The Committee for Indigenous Peoples Day Wellesley (WOW) and the Wellesley Public Library are excited to announce Wellesley’s first event to celebrate Indigenous Peoples Day this year! This virtual event will feature Larry Spotted Crow Mann of the Nipmuc tribe detailing the untold history of what is presently called Massachusetts and why Indigenous Peoples Day should be a national day of remembrance, education and celebration. Be sure to register in advance as spaces are limited!
The livestream and pre-recorded content for the National Day of Mourning on November 26 can be viewed beginning at approximately 12 noon EST via the United American Indians of New England (UAINE) website, at the UAINE facebook group, on Youtube, and at the hate5six website.
If you plan to have your students learn and write about Thanksgiving, this webinar will help you teach this topic with greater accuracy and sensitivity. Kisha James, enrolled member of the Wampanoag Tribe of Gayhead Aquinnah and Oglala Lakota and the grand-daughter of Wamsutta James, will cover common myths. Dr. Debbie Reese, tribally enrolled, Nambé Pueblo, will share recommendations for books and curricular materials. Hear advice on materials selection and suggestions for teaching Thanksgiving with cultural sensitivity. See examples of possible Thanksgiving writing tasks, and hear them critiqued.
This event is offered by our partners.
Please join us for a short film presenting Lyla June, an Indigenous environmental scientist, educator, community organizer and musician. Lyla June, who is of Diné (Navajo), Tsétsêhéstâhese (Cheyenne) and European lineage is from Taos New Mexico. She inspires personal, collective and ecological healing through her multi-genre presentations on the topics of climate crisis, Indigenous rights, inter-cultural healing, and traditional land stewardship practices. After the short film there will be a community discussion.
Let’s honor Mother Earth by working together to clean up our town!
Please join the World of Wellesley in honoring Indigenous Peoples Day with a children and family event that will explore Indigenous culture, traditions, and history. Professional educator Claudia Fox Tree, M.Ed. (Arawak/Yurumein), will lead our engagement together with a presentation centered on Native American (First Nations People) identity, culture, and history. Indigenous food options and pizza will be served. Opening ceremony begins at 11:00 AM. FREE and open to the public.
The World of Wellesley invites the community to join for this special presentation.
Annawon Weeden explains that “Wampanoag means ‘People of the First Light’ due to our geographic location as the furthest eastern tribe.” Born and raised in the tribal community of Charlestown, R.I., among relatives of both Narragansett/Pequot lineage through his father, Annawon now resides in his mother’s Wampanoag community in Mashpee. Following in his father’s footsteps, Annawon began sharing the culture of his tribes with his family during public programs and performances at a young age. As an adult, Annawon’s passion for preserving the culture has been clear throughout decades spent working at Plymouth Plantation as a museum interpreter and outreach educator, as well as the Boston Children’s Museum as a Native program specialist. He has also been invited to visit Wellesley Public Schools over 20 times.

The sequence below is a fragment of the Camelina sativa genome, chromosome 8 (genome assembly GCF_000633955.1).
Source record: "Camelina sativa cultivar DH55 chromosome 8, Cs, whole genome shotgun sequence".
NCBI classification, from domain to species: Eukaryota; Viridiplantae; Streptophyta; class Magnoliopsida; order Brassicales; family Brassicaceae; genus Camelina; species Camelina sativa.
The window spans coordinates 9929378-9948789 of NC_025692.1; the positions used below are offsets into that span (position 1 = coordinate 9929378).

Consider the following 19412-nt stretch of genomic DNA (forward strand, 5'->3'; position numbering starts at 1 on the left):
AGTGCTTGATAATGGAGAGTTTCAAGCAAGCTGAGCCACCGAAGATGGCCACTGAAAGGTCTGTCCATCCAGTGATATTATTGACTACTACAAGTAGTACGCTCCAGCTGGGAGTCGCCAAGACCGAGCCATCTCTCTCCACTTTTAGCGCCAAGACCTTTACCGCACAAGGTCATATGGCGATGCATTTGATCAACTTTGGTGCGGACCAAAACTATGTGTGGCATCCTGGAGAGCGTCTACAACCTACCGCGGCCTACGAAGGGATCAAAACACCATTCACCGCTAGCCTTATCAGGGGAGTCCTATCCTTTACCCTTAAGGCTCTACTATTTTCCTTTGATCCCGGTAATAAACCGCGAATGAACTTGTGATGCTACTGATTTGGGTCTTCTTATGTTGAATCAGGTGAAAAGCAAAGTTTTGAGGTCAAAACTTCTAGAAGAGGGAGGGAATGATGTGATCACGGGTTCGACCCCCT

This program is free and open to the public, made possible by Wellesley business sponsors in this year’s program book. Pre-registration is encouraged.
Please bring your family and neighbors for a walk honoring Mother Earth and clean-up around the pond. We will meet at Longfellow Pond on Oakland Street (parking lot by the pond) and decide the route together. All supplies will be available including gloves and bags.
Co-Sponsored by Sustainable Wellesley.
Join us for a community viewing and discussion of Sheldon Wolfchild and Steven Newcomb’s film ‘The Doctrine of Discovery: Unmasking the Domination Code.”
This film sheds light on how documents written during the fifteenth century influenced doctrines of “ultimate dominion” that are used against native nations to this day. The film is 60 minutes long. FREE and open to the public.
In partnership with Wellesley Free Library.
The Wellesley Board of Selectmen will hold a public forum during its regular meeting on Monday, April 29, 2019 at 7:00 pm at Town Hall to begin consideration of a request from World of Wellesley to change Columbus Day to Indigenous Peoples Day.
Please make every effort to attend this public forum. The Board of Selectman have planned this first community opportunity to hear our voices in support of Indigenous Peoples Day. We need ALL of our voices to be heard, stories to be told and connections to be made. Your support is needed now and and we ask that you commit to attend and share in the support of honoring Indigenous Peoples Day in Wellesley.